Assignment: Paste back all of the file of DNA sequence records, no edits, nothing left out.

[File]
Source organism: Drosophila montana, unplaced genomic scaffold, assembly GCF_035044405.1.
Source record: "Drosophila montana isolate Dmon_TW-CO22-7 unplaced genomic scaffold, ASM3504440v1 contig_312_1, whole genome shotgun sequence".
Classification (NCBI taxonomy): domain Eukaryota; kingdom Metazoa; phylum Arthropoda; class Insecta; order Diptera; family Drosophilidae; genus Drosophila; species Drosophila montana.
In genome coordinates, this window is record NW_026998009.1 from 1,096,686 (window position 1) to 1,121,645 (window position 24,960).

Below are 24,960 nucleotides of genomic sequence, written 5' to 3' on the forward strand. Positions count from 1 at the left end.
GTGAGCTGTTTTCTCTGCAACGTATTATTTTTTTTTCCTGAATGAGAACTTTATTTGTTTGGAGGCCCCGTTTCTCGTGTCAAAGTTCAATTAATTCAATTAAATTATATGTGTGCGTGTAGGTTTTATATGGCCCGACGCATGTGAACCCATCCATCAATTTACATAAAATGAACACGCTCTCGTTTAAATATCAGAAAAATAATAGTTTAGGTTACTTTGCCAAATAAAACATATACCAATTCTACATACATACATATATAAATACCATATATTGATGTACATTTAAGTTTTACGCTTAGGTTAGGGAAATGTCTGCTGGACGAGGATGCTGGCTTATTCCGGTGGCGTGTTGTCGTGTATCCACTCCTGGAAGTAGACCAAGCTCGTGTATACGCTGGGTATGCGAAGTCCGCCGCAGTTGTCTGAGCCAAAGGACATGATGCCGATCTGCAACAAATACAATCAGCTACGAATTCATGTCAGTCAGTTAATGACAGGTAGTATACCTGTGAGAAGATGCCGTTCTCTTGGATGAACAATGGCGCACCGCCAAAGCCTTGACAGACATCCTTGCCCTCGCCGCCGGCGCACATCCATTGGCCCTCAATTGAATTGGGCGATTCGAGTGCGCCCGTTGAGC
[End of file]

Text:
Source organism: Drosophila montana, unplaced genomic scaffold, assembly GCF_035044405.1.
Source record: "Drosophila montana isolate Dmon_TW-CO22-7 unplaced genomic scaffold, ASM3504440v1 contig_312_1, whole genome shotgun sequence".
Classification (NCBI taxonomy): domain Eukaryota; kingdom Metazoa; phylum Arthropoda; class Insecta; order Diptera; family Drosophilidae; genus Drosophila; species Drosophila montana.
In genome coordinates, this window is record NW_026998009.1 from 1,096,686 (window position 1) to 1,121,645 (window position 24,960).

Below are 24,960 nucleotides of genomic sequence, written 5' to 3' on the forward strand. Positions count from 1 at the left end.
GTGAGCTGTTTTCTCTGCAACGTATTATTTTTTTTTCCTGAATGAGAACTTTATTTGTTTGGAGGCCCCGTTTCTCGTGTCAAAGTTCAATTAATTCAATTAAATTATATGTGTGCGTGTAGGTTTTATATGGCCCGACGCATGTGAACCCATCCATCAATTTACATAAAATGAACACGCTCTCGTTTAAATATCAGAAAAATAATAGTTTAGGTTACTTTGCCAAATAAAACATATACCAATTCTACATACATACATATATAAATACCATATATTGATGTACATTTAAGTTTTACGCTTAGGTTAGGGAAATGTCTGCTGGACGAGGATGCTGGCTTATTCCGGTGGCGTGTTGTCGTGTATCCACTCCTGGAAGTAGACCAAGCTCGTGTATACGCTGGGTATGCGAAGTCCGCCGCAGTTGTCTGAGCCAAAGGACATGATGCCGATCTGCAACAAATACAATCAGCTACGAATTCATGTCAGTCAGTTAATGACAGGTAGTATACCTGTGAGAAGATGCCGTTCTCTTGGATGAACAATGGCGCACCGCCAAAGCCTTGACAGACATCCTTGCCCTCGCCGCCGGCGCACATCCATTGGCCCTCAATTGAATTGGGCGATTCGAGTGCGCCCGTTGAGC